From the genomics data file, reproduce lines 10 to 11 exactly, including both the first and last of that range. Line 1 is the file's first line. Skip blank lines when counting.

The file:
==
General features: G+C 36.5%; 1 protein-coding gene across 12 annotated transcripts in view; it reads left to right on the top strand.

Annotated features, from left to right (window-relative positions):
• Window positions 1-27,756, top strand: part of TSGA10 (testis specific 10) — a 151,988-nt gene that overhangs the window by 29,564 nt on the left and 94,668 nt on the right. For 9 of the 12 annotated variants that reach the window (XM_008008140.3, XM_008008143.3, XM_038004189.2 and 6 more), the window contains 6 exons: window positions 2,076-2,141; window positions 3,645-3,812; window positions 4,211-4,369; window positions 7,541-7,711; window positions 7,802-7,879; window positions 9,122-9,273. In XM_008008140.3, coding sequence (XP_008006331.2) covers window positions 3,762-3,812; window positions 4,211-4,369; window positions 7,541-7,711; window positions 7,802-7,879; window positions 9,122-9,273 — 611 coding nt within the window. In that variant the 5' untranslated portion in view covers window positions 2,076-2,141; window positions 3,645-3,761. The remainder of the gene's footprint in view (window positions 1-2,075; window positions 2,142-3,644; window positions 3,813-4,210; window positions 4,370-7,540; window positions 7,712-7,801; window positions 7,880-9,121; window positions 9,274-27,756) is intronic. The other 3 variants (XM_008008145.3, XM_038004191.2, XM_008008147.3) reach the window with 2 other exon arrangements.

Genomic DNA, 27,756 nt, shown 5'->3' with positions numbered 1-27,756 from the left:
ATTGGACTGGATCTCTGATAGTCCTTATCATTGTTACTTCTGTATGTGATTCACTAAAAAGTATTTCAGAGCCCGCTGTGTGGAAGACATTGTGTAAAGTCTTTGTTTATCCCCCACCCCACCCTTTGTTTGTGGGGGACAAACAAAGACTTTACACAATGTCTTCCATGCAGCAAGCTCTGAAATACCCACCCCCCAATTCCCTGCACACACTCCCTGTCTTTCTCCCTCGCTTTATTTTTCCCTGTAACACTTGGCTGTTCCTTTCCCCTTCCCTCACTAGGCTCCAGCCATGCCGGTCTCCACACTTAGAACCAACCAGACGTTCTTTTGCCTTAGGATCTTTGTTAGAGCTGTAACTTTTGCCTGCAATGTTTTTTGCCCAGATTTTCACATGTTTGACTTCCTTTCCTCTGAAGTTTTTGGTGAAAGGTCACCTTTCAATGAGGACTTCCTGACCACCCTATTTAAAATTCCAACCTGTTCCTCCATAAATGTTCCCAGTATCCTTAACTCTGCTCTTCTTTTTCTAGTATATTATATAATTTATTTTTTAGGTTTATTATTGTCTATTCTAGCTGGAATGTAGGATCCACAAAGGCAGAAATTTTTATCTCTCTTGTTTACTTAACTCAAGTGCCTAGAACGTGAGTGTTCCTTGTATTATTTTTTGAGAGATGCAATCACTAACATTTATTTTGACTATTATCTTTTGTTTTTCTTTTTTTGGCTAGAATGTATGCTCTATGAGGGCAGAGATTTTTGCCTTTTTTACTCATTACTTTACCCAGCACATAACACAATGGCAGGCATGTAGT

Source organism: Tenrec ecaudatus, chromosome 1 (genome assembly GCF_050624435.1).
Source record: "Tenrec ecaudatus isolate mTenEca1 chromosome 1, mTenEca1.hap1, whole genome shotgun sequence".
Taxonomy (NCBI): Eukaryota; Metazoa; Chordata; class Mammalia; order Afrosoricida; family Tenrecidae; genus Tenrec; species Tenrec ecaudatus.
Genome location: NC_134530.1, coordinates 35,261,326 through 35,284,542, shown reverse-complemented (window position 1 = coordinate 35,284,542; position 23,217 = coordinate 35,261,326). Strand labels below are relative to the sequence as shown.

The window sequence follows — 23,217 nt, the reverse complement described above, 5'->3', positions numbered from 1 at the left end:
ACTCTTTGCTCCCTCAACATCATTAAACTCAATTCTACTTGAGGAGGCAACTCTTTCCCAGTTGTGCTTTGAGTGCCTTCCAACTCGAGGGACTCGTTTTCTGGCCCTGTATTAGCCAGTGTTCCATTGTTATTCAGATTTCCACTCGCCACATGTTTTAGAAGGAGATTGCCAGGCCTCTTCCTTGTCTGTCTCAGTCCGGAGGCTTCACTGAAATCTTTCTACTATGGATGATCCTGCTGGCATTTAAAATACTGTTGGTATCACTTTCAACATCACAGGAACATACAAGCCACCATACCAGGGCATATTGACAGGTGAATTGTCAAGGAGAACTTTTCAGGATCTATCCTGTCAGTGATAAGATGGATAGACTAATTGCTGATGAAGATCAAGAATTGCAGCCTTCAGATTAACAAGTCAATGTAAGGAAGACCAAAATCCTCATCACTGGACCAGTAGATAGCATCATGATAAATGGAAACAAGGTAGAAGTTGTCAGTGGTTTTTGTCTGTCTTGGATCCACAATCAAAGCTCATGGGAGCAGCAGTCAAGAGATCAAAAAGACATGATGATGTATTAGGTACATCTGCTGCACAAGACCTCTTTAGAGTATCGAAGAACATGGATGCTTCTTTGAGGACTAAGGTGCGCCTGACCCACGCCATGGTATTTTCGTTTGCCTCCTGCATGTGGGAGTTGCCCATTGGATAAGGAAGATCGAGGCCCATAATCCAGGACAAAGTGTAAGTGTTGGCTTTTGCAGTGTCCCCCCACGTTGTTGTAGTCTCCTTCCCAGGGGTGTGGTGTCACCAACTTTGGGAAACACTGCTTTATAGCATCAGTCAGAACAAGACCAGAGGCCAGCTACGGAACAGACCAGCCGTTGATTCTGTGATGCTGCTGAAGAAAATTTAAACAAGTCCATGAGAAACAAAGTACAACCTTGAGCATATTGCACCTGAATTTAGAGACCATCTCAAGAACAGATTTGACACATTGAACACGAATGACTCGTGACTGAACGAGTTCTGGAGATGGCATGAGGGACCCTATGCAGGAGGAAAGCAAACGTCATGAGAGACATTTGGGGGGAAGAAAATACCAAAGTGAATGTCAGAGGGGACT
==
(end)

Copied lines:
The window sequence follows — 23,217 nt, the reverse complement described above, 5'->3', positions numbered from 1 at the left end:
ACTCTTTGCTCCCTCAACATCATTAAACTCAATTCTACTTGAGGAGGCAACTCTTTCCCAGTTGTGCTTTGAGTGCCTTCCAACTCGAGGGACTCGTTTTCTGGCCCTGTATTAGCCAGTGTTCCATTGTTATTCAGATTTCCACTCGCCACATGTTTTAGAAGGAGATTGCCAGGCCTCTTCCTTGTCTGTCTCAGTCCGGAGGCTTCACTGAAATCTTTCTACTATGGATGATCCTGCTGGCATTTAAAATACTGTTGGTATCACTTTCAACATCACAGGAACATACAAGCCACCATACCAGGGCATATTGACAGGTGAATTGTCAAGGAGAACTTTTCAGGATCTATCCTGTCAGTGATAAGATGGATAGACTAATTGCTGATGAAGATCAAGAATTGCAGCCTTCAGATTAACAAGTCAATGTAAGGAAGACCAAAATCCTCATCACTGGACCAGTAGATAGCATCATGATAAATGGAAACAAGGTAGAAGTTGTCAGTGGTTTTTGTCTGTCTTGGATCCACAATCAAAGCTCATGGGAGCAGCAGTCAAGAGATCAAAAAGACATGATGATGTATTAGGTACATCTGCTGCACAAGACCTCTTTAGAGTATCGAAGAACATGGATGCTTCTTTGAGGACTAAGGTGCGCCTGACCCACGCCATGGTATTTTCGTTTGCCTCCTGCATGTGGGAGTTGCCCATTGGATAAGGAAGATCGAGGCCCATAATCCAGGACAAAGTGTAAGTGTTGGCTTTTGCAGTGTCCCCCCACGTTGTTGTAGTCTCCTTCCCAGGGGTGTGGTGTCACCAACTTTGGGAAACACTGCTTTATAGCATCAGTCAGAACAAGACCAGAGGCCAGCTACGGAACAGACCAGCCGTTGATTCTGTGATGCTGCTGAAGAAAATTTAAACAAGTCCATGAGAAACAAAGTACAACCTTGAGCATATTGCACCTGAATTTAGAGACCATCTCAAGAACAGATTTGACACATTGAACACGAATGACTCGTGACTGAACGAGTTCTGGAGATGGCATGAGGGACCCTATGCAGGAGGAAAGCAAACGTCATGAGAGACATTTGGGGGGAAGAAAATACCAAAGTGAATGTCAGAGGGGACT